Coming home after work is a different story because of rush hour traffic and the lack of bike lanes. I only ride in the street if there is enough space to park a car. I see a lot of folks driving 10-25 mph over the posted speed limits and their side mirrors would hit me in the back because they hug the lanes so close if I didn't have a car width space as a buffer. I ride a lot slower and I actually see more bikes on the sidewalks than people. It takes me longer to get home; but, I feel safer on the sidewalks. Pretty much all the sidewalks are double wide and connect to asphalt bike paths in the newer neighborhoods for two way walk/jog/bike/stroller folks. I always slow down and usually acknowledge folks on sidewalks with a wave or head nod.


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So here is a bike lane story followed by a poll question:

I had a near-perfect commute today. Nice light tailwind coming home with light traffic. I'm in a bike lane doing about 20 mph on my class 3. This was a suburban bike lane not the busy urban bike lanes in the city by the university. The urban bike lanes are where I frequently have to avoid skateboarders, pedestrians, e-scooters etc.

In the suburbs, I usually have the lanes to myself. There was a guy on a bike on the sidewalk that I barely noticed until he left the sidewalk and entered the bike lane just in front of me. He never looked. It wasn't a lock-up situation but I did have to brake. A couple of seconds difference and it would have been disaster. And then it wasn't just any bike, it was a gasoline-powered kit bike. The rider had street clothes, no helmet and was smoking a foul smelling cigar of some sort and using throttle only. After cutting me off, he was cruising in the middle of the bike lane with no room to pass on the left. I was inhaling exhaust and cigar as I tailed him for quite a while. I tried to take the extreme left of the bike lane so he could see me in his mirror. In that position I noticed his mirror was mounted towards the middle of his handlebars so he had a really good view of his own head but couldn't see anything behind him. With the noise of the gas engine, never having looked as he entered and a non-functional mirror I don't believe he ever knew I was there. He was cruising along at a noisy and smelly 17 mph. I had to wait until traffic passed, enter the car lane and then pass. I probably jacked it up to about 25 mph to pass him before I merged back in.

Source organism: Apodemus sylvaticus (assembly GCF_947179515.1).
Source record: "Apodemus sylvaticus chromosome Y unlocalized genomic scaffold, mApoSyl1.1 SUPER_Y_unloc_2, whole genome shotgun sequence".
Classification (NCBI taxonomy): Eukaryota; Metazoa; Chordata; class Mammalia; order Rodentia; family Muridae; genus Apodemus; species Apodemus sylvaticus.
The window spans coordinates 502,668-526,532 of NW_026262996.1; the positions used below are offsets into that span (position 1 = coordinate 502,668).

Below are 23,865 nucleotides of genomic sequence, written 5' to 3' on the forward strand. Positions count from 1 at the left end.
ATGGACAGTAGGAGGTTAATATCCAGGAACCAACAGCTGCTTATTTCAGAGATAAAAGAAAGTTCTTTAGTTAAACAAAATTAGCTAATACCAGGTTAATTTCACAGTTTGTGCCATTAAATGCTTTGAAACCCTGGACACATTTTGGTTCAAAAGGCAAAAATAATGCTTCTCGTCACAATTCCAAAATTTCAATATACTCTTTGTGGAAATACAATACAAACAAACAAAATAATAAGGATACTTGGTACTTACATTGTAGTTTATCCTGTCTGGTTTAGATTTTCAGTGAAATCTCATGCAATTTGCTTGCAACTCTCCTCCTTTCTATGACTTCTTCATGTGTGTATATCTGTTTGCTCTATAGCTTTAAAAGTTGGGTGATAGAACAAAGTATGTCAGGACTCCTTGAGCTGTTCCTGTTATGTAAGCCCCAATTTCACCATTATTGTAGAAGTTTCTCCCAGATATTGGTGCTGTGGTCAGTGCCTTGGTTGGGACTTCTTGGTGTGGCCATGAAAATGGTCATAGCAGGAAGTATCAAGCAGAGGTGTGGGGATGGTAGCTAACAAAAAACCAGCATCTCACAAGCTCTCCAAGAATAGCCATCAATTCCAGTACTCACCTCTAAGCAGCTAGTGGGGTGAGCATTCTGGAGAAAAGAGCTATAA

Part of me wants to say a gas-powered device shouldn't be in the bike lane. But hey, I'm on a class 3 e-bike and perhaps I shouldn't be in the bike lane. Plus, my cruising speed would have been about 20-22 in that situation (suburban bike lane very light traffic). In the urban bike lane by the university I am much slower, maybe around 15 mph, due to the amount of pedestrians, scooters, parked cars, joggers etc.

I do begrudge the man for entering the bike lane without looking and for riding right in the middle when he doesn't have a functional mirror. But I can't really begrudge him for having a gas-powered kit bike (he wasn't pedaling) in the bike lane? Can I? Or perhaps neither gas-powered kit bike nor class 3 e-bike should be in the bike lane?


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Hey, I almost ran over a squirrel today that executed a quick left hand turn right in front of me. Same level of smarts as your motor-biker.